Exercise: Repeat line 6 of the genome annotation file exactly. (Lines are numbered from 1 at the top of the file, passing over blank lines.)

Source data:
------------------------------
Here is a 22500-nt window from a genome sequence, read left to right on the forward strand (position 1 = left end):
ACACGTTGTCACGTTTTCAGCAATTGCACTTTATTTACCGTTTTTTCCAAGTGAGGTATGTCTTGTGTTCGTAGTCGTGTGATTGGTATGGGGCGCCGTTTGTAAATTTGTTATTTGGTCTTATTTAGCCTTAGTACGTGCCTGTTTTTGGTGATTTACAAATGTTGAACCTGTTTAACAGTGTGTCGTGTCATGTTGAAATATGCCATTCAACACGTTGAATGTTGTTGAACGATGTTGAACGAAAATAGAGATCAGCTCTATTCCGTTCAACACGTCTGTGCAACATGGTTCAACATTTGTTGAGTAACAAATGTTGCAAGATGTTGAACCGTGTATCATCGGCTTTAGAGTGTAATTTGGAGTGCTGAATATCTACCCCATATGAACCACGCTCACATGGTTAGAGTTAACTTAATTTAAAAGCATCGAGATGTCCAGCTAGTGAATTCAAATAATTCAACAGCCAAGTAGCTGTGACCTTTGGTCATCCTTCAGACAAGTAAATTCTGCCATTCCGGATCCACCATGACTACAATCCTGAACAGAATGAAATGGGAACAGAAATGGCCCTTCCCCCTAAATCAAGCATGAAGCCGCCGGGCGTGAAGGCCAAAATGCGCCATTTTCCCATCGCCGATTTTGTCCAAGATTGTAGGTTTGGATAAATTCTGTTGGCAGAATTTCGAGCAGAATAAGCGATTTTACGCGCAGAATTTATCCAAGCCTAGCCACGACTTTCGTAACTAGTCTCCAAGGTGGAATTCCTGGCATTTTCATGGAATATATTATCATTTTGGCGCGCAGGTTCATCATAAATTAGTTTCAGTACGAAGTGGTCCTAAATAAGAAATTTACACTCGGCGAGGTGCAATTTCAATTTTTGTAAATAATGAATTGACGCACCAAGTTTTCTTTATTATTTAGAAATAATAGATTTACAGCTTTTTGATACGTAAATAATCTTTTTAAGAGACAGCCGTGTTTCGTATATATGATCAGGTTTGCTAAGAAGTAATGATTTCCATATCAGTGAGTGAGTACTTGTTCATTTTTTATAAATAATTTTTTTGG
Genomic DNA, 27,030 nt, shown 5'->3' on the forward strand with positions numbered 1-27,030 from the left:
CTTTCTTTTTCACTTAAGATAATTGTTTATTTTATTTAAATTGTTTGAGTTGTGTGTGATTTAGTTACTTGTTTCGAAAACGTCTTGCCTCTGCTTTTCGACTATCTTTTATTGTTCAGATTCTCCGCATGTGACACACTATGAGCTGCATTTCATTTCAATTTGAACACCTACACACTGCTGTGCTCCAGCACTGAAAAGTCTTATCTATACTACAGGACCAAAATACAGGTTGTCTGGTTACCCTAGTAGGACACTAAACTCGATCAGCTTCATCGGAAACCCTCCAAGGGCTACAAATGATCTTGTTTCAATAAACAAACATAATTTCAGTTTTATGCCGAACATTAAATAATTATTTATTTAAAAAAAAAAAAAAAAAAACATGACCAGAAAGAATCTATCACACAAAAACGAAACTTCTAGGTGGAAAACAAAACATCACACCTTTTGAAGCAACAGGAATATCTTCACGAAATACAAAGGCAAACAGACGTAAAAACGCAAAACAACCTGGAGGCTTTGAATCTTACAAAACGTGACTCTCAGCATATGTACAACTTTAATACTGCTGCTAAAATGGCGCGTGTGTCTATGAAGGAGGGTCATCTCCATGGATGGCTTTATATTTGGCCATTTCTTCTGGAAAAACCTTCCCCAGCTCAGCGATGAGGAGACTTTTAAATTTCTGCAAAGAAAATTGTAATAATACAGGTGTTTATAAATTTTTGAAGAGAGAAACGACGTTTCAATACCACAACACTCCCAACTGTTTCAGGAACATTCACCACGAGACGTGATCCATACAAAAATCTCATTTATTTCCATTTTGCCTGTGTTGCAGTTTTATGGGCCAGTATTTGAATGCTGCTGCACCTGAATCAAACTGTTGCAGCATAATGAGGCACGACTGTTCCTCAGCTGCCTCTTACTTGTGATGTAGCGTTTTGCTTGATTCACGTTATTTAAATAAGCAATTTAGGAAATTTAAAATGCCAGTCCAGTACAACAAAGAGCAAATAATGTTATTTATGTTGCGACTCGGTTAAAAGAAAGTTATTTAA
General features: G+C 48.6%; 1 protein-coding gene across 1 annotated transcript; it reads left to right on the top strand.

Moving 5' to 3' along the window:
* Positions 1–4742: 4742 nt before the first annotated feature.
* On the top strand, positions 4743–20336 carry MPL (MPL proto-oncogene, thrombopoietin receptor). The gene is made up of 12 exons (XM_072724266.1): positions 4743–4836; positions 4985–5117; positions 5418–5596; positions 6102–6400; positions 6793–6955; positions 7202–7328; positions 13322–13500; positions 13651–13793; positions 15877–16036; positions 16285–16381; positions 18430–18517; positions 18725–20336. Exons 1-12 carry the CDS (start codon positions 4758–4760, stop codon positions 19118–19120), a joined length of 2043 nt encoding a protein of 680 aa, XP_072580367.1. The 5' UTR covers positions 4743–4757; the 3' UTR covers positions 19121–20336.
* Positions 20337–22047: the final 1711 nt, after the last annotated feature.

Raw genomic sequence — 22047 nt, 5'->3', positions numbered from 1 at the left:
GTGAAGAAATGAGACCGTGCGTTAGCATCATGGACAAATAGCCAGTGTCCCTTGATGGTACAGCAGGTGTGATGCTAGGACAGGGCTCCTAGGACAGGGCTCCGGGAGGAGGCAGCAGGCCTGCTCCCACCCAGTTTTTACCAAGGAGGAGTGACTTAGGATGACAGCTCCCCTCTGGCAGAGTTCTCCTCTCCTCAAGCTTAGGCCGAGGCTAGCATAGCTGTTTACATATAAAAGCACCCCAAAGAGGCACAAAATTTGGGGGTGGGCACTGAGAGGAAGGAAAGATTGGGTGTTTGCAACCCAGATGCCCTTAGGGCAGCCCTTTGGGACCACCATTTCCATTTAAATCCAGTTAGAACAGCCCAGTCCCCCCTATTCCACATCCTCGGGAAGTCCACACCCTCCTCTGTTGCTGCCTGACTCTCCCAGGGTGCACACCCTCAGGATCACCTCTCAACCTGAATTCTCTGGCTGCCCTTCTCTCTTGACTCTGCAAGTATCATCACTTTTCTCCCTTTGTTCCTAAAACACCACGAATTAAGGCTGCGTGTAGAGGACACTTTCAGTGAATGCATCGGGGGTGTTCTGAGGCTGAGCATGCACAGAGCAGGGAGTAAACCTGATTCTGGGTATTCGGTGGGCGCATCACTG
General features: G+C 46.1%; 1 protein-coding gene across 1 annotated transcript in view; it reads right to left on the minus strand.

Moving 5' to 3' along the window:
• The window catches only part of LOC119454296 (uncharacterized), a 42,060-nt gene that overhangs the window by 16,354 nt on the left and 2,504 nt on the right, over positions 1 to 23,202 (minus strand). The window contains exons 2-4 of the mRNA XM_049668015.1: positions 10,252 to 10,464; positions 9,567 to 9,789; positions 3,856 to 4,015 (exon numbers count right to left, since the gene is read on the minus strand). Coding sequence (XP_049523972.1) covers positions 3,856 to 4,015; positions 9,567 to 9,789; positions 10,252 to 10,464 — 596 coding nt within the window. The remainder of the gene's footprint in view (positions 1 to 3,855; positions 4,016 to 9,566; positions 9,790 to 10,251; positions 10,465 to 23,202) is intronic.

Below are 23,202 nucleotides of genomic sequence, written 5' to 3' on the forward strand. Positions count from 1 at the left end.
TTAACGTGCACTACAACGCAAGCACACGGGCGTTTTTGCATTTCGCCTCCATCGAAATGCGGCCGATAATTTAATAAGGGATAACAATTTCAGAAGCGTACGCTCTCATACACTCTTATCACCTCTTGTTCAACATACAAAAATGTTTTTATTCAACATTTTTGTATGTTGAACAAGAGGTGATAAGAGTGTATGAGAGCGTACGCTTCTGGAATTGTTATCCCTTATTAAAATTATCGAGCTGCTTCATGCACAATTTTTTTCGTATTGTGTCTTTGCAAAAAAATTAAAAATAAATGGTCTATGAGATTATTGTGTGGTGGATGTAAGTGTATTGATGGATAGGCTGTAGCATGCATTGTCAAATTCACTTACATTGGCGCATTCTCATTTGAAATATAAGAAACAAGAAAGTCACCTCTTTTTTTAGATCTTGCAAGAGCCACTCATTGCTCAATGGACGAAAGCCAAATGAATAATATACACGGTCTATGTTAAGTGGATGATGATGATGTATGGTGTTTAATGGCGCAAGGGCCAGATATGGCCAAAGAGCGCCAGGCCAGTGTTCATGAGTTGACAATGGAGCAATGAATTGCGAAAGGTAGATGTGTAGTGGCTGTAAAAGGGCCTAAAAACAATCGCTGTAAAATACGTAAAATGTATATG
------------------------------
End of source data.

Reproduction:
Moving 5' to 3' along the window: